Vojvodina is a region with significant natural potential in the field of renewable energy sources and with a stable and growing economy. In addition, the national energy policy calls for increased use of renewable resources in order to meet the growing need for electricity.
- Existing regulatory framework: feed-in tariffs, privileged electricity producers, PPAs with the state power utility
- Easy access to raw material base
- 1.6 million ha of arable land –full value chain coverage
- Ideal locations for wind power plants – average 6.27 m/s
- 20-30% higher insolation intensity than EU average
- Small hydropower plants potential – about 20.2 MW
- Feed-in tariffs for privileged electricity producers, as a policy instrument, oblige utility companies to purchase electricity from renewable-energy producers at predefined rates over a guaranteed period of time. Feed-In tariffs depends on installed power (MW):
- Hydropower: 6 – 12.6 (c€/kWh)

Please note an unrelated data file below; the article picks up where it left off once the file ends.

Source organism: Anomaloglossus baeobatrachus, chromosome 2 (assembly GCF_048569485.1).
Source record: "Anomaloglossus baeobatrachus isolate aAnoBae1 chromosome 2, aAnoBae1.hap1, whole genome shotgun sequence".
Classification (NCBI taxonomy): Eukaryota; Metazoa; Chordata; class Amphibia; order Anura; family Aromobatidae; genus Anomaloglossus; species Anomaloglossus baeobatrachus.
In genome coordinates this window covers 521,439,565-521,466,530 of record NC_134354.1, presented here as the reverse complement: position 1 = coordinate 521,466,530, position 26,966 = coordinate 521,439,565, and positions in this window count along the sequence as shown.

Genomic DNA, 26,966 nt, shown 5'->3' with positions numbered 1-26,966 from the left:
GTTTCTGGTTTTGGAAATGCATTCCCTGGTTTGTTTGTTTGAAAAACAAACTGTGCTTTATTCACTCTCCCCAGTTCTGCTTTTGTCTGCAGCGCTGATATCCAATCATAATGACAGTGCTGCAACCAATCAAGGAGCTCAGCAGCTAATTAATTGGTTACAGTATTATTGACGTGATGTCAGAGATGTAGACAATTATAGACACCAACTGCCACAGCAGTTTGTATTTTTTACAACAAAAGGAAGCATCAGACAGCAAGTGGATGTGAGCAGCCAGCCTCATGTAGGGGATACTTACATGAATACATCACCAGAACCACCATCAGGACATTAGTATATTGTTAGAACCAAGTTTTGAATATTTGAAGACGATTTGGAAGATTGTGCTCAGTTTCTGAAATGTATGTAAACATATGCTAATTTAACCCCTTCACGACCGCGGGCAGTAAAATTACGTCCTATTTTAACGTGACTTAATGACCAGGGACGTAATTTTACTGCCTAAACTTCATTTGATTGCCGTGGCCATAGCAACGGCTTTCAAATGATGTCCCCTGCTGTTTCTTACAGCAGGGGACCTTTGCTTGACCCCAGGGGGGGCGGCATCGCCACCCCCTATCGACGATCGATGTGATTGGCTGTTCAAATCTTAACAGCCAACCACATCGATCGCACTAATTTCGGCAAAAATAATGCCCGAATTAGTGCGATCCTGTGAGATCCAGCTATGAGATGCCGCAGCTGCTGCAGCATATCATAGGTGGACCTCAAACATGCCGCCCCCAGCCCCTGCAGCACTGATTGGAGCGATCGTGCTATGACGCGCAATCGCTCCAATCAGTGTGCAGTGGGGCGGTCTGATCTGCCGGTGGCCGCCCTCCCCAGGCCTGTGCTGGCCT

- Biomass: 8.22 – 13.26 (c€/kWh)
- Biogas: 8.22 - 18.333-1.111*P (c€/kWh)
- Wind: 9.2
- Solar: 9 - 14.6-80*P (c€/kWh)
Agriculture in Vojvodina has traditionally been a significant part of the local economy and a generator of good results, thanks to the abundance of fertile agricultural land which makes up 84% of the territory and provides a valuable resource base. Of 1,790,000 hectares of agricultural land in Vojvodina, 1,580,000 hectares are arable. The most important sources of waste suitable for energy use are maize, soybeans rapeseed, sunflower and stubble. There is additional significant potential in waste from pruning fruit trees and vines.
Corn cobs, particularly those from small and medium sized farms, have the greatest potential of crop residues in Vojvodina. After corn cobs come wheat and soybean straw in order of significance for energy production.
Wind energy power plants
The strongest winds in Vojvodina are identified as being in the region of Vršački Breg, with an average annual wind speed of 6.27 m/s.
Vojvodina has considerable potential for solar and wind energy. The lowest measured values in Serbia are similar to the highest recorded in Austria and Germany, which lead the world in the use of solar energy.
The potential of small hydropower plants in Vojvodina has been estimated at about 20.2 MW with annual production of 90,730,000 kWh at twelve locations with 26 generators.